Machinery Lubrication


Machinery Lubrication magazine published by Noria Corporation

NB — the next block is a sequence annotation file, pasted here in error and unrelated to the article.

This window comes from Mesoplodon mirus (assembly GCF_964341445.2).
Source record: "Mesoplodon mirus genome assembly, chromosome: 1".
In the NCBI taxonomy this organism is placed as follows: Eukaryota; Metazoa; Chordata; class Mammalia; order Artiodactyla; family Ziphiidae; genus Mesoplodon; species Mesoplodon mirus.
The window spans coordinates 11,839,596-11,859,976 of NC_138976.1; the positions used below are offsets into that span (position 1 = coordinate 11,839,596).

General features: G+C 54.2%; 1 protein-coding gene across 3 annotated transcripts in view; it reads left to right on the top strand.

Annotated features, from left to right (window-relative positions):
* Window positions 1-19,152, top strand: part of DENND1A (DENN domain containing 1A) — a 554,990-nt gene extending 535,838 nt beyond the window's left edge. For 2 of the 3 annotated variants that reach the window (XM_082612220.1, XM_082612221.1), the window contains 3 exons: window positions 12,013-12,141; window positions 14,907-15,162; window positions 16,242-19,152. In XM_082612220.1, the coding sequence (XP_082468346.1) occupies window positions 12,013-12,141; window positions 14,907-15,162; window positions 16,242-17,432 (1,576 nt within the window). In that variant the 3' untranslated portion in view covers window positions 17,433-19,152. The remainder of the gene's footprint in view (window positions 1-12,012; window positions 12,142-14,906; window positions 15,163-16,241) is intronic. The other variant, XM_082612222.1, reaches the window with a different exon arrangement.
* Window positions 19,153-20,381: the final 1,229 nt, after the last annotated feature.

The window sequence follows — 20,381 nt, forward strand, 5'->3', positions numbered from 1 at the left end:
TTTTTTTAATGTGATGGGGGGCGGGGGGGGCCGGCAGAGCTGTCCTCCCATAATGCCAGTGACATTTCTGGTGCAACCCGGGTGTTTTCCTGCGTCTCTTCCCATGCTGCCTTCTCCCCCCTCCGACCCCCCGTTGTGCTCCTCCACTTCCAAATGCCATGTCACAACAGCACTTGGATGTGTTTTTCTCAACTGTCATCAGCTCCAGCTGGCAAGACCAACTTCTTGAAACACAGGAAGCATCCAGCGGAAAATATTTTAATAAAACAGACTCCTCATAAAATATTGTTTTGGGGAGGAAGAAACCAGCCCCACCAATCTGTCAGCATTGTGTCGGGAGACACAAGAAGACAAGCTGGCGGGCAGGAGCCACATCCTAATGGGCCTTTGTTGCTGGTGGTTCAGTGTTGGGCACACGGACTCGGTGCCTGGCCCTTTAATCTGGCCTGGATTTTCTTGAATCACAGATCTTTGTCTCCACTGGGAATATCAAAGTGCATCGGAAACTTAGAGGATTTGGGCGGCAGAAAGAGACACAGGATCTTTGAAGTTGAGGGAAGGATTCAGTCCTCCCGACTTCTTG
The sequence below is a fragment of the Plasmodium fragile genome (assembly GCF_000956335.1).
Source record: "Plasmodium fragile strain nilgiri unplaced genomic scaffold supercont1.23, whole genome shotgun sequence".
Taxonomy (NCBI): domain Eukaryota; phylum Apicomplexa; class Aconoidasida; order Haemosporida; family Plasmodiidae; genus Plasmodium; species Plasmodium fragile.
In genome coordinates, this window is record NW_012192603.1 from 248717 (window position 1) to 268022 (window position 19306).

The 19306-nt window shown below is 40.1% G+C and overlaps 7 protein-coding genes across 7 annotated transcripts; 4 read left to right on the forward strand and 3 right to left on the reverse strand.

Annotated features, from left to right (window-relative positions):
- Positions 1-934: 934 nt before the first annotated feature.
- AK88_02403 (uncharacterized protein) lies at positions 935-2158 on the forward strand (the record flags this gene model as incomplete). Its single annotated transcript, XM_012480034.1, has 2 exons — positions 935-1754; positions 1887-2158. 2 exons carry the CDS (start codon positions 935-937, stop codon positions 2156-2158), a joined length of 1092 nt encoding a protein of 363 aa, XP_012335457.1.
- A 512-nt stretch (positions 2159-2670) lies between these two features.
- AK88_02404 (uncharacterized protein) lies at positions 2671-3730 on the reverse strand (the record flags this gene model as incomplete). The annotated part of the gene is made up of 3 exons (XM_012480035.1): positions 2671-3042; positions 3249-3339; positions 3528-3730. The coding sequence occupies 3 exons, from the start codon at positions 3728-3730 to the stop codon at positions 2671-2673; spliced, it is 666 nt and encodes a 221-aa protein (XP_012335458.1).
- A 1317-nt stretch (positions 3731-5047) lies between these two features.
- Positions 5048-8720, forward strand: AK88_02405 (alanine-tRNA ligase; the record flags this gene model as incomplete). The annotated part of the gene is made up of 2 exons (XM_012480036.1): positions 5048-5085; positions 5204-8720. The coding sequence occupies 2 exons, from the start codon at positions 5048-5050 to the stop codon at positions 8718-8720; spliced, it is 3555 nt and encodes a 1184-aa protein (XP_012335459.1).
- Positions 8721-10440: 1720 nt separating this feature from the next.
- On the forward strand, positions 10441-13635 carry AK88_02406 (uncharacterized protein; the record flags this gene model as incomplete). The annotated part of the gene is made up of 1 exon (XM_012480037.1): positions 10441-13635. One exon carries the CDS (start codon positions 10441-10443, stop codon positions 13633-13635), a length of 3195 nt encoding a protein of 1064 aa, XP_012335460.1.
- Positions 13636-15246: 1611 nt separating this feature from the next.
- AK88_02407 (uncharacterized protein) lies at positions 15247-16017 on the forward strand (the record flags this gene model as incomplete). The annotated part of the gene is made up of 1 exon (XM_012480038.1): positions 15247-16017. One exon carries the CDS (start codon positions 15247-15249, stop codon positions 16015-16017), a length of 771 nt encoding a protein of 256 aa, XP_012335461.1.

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Page 47 of 80 | July - August 2017 | 43 ML ASTM Crosscheck Program Most oil analysis practitioners assume the data from their laboratory is accurate and irrefutable, but this may not always be the case. Routine checking of your lab is crucial. Fortunately, a system already exists for this practice, known as the ASTM Crosscheck Program. Although this program is voluntary, it can confirm when a lab is able to produce accu- rate, consistent results. The program is based on different types of oil testing, but includes several common tests that would be performed on industrial fluids, such as viscosity, particle counting and elemental analysis. As with most programs like this, there are various subcommittees for different oil appli- cations, such as automotive and turbines. Regardless of the oil type, the testing parameters should be consistent no matter which lab conducts the test. The program is quite simple. Oil samples are sent to participating laboratories and tested. All the results are then gathered and analyzed to determine how accurate the labs are in achieving similar results from similar oil samples. This is important information to look for or request when using a commercial laboratory. Ask if the lab participates in the crosscheck program and if it has any other quality-control accredita- tions. Sometimes these questions alone are enough to shed light on a laboratory's shortcomings. If you plan to conduct your own crosscheck by utilizing the tracer method or employing multiple labs, make certain they all run the tests according to the same ASTM method. Even with some of the more common tests like elemental analysis, there are several ways in which they can be performed, with each producing slightly different results. To help minimize this risk, always ask or instruct the lab which ASTM standard of the test will be used. Also, be sure to select methods that can be cross- checked by either your onsite lab or another commercial laboratory. If you suspect an issue with the testing, at the very least you should call the laboratory and ask for the test to be performed again. Most labs keep a small amount of each sample, commonly referred to as the retain. The retain can often be retested to confirm or potentially correct any error in the original sample. This practice is at the discretion of the laboratory, so it will require a conversation between you and your lab. This is more common among commercial laboratories and much harder for onsite labs to accommodate. As you continue to refine your oil analysis program, keep in mind that the data from your laboratory may be incorrect. Use these recom- mendations and have an open conversation with your lab so you can rest easy knowing that the data you receive is as accurate as possible. And, as always, double-checking your lab is never a bad idea. About the Author Wes Cash is the director of technical ser vices for Noria Corporation. He ser ves as a senior technical consultant for Lubrication Program Development projects and as a senior instructor for Noria's Oil Analysis II and Machinery Lubrication I and II training courses. Wes holds a Machine Lubrication Techni - cian (MLT) Level II certification and a Machine Lubricant Analyst (ML A) Level III certification through the International Council for Machinery Lubrication (ICML). Contact Wes at to learn how Noria can help you ensure the integrity of your oil analysis results.

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